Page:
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Queen Mary academics awarded Major Research Fellowships from the Leverhulme Trust

Dr Tamara Atkin, Professor Warren Boutcher and Professor Adrian Smith have been awarded Major Research Fellowships from the Leverhulme Trust.

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Research in the Faculty of Humanities and Social Sciences seeks to enhance understanding of the world in which we live
Research in the Faculty of Humanities and Social Sciences seeks to enhance understanding of the world in which we live

The Fellowships are given to well-established, distinguished researchers in the humanities and social sciences to support them to complete original programmes of research.

In total there were 210 applications across all humanities and social sciences disciplines in UK universities. 34 awards were made, three of which went to Queen Mary, and two of those to the Department of English.

Dr Tamara Atkin

Dr Tamara Atkin, Reader in Medieval and Early Modern Literature at Queen Mary will use the award to complete her project, Reusing Books in Early Modern Britain.

Dr Atkin said: "I argue in my research that the dispersal of monastic libraries during and after the dissolution of the monasteries offers a model for thinking through early modern attitudes to waste book materials and habits of book collection.

"Offering a thorough investigation of the early modern British practices of wasting, recycling, and reselling manuscripts and printed books, it will show how conflicted attitudes to the recent Catholic past can explain patterns in the trade of both waste paper and parchment as well as old books in early modern Britain.

"Through an analysis of waste book materials, stationers’ inventories and auction catalogues, as well as figures of waste and reuse in a range of sixteenth and seventeenth-century texts, Reusing books will show how early modern habits of wasting and reusing manuscripts and printed books had major consequences for contemporary conceptions of both authorship and authorial labour.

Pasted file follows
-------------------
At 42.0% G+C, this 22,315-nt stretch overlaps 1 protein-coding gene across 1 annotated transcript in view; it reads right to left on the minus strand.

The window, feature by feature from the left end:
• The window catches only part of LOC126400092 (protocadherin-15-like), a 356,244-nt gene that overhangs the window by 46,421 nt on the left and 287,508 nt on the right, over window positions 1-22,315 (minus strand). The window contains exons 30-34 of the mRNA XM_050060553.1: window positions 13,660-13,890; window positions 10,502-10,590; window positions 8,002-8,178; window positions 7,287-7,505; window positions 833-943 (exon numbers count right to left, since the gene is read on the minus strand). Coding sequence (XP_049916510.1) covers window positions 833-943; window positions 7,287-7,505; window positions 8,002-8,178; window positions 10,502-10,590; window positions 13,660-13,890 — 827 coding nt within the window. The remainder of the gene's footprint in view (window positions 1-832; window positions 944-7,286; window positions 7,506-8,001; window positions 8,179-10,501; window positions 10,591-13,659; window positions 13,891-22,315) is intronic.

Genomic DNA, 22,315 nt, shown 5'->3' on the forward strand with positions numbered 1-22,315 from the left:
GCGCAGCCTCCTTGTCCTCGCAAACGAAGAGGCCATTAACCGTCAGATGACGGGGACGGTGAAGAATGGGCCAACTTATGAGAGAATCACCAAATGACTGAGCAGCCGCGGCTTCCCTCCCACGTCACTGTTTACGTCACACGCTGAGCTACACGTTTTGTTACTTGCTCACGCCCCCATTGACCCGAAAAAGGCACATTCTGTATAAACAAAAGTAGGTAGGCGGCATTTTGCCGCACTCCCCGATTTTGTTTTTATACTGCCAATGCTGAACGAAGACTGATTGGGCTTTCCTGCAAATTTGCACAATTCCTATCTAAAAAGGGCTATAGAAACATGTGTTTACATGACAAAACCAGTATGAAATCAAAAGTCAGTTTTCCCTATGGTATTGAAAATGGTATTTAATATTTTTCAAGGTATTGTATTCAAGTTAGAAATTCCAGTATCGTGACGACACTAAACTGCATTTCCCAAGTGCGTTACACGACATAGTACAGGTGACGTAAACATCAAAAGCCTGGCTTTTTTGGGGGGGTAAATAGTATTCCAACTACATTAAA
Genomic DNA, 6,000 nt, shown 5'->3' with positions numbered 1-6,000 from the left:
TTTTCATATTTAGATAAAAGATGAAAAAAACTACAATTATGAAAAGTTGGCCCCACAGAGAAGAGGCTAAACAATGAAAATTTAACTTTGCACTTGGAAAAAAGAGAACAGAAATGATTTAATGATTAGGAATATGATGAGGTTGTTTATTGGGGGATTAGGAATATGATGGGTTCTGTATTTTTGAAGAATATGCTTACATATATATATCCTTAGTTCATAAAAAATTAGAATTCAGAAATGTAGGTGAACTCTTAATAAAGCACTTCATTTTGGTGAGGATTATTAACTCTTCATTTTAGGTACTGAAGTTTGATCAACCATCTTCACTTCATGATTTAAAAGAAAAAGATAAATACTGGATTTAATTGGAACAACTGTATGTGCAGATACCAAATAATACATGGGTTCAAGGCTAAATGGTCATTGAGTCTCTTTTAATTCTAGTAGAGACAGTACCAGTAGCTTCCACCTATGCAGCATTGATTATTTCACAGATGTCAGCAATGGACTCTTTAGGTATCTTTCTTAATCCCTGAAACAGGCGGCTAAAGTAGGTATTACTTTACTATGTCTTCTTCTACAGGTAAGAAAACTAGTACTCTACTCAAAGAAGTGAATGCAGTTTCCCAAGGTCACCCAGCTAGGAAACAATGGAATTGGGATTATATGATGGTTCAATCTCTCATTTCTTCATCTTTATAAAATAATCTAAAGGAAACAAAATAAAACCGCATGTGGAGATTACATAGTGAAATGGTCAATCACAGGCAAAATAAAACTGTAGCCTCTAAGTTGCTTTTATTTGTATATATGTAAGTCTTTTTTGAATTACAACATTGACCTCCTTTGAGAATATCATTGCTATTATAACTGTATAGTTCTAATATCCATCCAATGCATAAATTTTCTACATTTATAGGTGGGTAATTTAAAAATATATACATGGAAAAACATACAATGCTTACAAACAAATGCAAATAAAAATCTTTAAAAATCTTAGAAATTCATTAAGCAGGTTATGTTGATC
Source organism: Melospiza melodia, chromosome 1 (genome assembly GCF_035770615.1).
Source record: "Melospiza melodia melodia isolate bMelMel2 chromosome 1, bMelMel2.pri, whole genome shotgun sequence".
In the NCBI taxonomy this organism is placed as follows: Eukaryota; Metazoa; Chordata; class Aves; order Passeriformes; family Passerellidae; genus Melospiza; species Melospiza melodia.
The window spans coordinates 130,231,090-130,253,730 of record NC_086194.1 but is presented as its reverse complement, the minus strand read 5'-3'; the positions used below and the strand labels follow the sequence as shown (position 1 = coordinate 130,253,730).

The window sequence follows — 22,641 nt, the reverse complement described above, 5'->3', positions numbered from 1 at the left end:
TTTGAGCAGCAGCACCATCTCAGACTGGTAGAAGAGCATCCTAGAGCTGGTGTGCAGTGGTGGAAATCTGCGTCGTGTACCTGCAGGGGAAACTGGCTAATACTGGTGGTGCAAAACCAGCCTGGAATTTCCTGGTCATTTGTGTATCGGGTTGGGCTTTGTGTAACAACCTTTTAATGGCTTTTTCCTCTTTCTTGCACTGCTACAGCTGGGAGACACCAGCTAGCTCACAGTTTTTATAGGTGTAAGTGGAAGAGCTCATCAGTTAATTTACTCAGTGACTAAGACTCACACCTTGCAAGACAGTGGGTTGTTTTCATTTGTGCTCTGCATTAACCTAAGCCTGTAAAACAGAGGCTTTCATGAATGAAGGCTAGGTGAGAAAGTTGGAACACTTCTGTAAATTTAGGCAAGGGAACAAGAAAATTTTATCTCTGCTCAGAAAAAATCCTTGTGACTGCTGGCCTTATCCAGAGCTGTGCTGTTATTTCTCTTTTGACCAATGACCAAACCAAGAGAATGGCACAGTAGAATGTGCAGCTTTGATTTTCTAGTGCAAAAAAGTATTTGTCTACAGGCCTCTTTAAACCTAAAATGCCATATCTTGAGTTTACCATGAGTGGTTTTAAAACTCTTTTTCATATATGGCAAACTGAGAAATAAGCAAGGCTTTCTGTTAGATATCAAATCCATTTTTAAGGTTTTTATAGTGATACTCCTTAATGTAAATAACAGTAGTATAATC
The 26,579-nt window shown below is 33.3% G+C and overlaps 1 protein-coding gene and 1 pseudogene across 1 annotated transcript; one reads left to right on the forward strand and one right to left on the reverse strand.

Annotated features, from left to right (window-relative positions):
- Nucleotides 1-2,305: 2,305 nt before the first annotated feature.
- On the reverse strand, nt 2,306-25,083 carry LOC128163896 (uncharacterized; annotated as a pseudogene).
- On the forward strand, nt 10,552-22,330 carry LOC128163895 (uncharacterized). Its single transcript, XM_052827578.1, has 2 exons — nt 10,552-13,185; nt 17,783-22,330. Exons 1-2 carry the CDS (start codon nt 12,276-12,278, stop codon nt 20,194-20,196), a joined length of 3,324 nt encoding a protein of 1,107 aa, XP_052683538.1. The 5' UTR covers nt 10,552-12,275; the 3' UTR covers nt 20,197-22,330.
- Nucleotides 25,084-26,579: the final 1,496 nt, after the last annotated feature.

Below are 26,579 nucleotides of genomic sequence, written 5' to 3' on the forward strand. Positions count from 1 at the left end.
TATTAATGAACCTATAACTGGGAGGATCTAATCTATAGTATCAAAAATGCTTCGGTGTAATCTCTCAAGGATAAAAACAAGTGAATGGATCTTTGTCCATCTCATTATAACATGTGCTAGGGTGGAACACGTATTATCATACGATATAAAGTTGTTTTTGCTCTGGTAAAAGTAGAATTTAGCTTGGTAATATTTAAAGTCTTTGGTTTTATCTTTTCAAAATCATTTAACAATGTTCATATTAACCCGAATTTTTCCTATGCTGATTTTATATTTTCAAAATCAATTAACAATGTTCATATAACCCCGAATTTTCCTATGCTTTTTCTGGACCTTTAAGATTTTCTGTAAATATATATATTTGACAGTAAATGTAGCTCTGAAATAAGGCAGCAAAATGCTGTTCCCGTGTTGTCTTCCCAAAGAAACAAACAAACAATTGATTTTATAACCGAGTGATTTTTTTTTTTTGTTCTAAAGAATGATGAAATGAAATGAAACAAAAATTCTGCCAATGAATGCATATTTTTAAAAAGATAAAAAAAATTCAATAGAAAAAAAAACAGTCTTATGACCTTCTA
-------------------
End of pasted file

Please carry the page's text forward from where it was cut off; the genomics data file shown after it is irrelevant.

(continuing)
"The award will enable me to complete a monograph on this subject as well as to organise and host an interdisciplinary symposium on pre-modern sustainability that will bring together book historians, literary scholars, social scientists, and artists.

"I am thrilled and honoured to be the recipient of this prestigious award. It is a huge privilege to be able to dedicate myself wholly to this project I am excited to spend the next two year’s completing it. I am indebted to the Trust for its support."

Professor Warren Boutcher

Professor Warren Boutcher, Professor of Renaissance Studies and Head of the School of English and Drama will work on his project Texts and Diversity in the Age of Montaigne, 1530-1590.

The project explores the relationship during Montaigne’s lifetime between new manifestations and understandings of human diversity and the making and interpreting of texts. The Reformation had just fragmented Christendom into differing religious identities and Europeans had just encountered new peoples and cultures in the Americas.

The project will pursue two related and overarching goals. The first is the demonstration of the developing variety of texts and textual forms in the changing social and intellectual environment inhabited by Europeans in the post-Reformation decades of Montaigne’s lifetime. The second is the investigation of the function of these texts in a world that was rapidly changing and diversifying religiously, geopolitically, culturally and intellectually.

Professor Boutcher said: "I am thrilled to be given this precious opportunity by the Leverhulme Trust to investigate both the meanings and understandings of human diversity apparent in texts of the sixteenth century, and the ways in which texts were themselves diversifying in form, purpose and readership/interpretation, in a world changed by the Reformation and by European colonial, evangelical and mercantile ventures."

Professor Adrian Smith

Professor Adrian Smith, Professor of Human Geography and Dean for Research (Humanities and Social Sciences) will investigate the historical geography of food security in the UK.

The project will focus on issues of labour supply and organisation, cropping practices, and the application of techno-scientific innovation in the UK glasshouse horticulture industry, one of the key sectors for UK food production.

Food security is characterised by attempts to control fragile socio-natural systems and glasshouse horticulture seeks to create a ‘total’ environment of control though the regulation of light, temperature, pathogens, and labour-saving technologies in the face of labour supply limitations. These issues are compounded by the UK’s departure from the European Union but the research seeks to place these current changes in a 100-year historical context and to develop theoretical work on techno-science and bio-politics in the regulation of work and employment in the industry.

Professor Smith said: "This fellowship will allow me to work intensively on a project that has been on the back-burner for several years with the aim of completing a research monograph. I am very grateful to the Leverhulme Trust for supporting this Major Research Fellowship and to colleagues at Queen Mary who helped in the development of the project."

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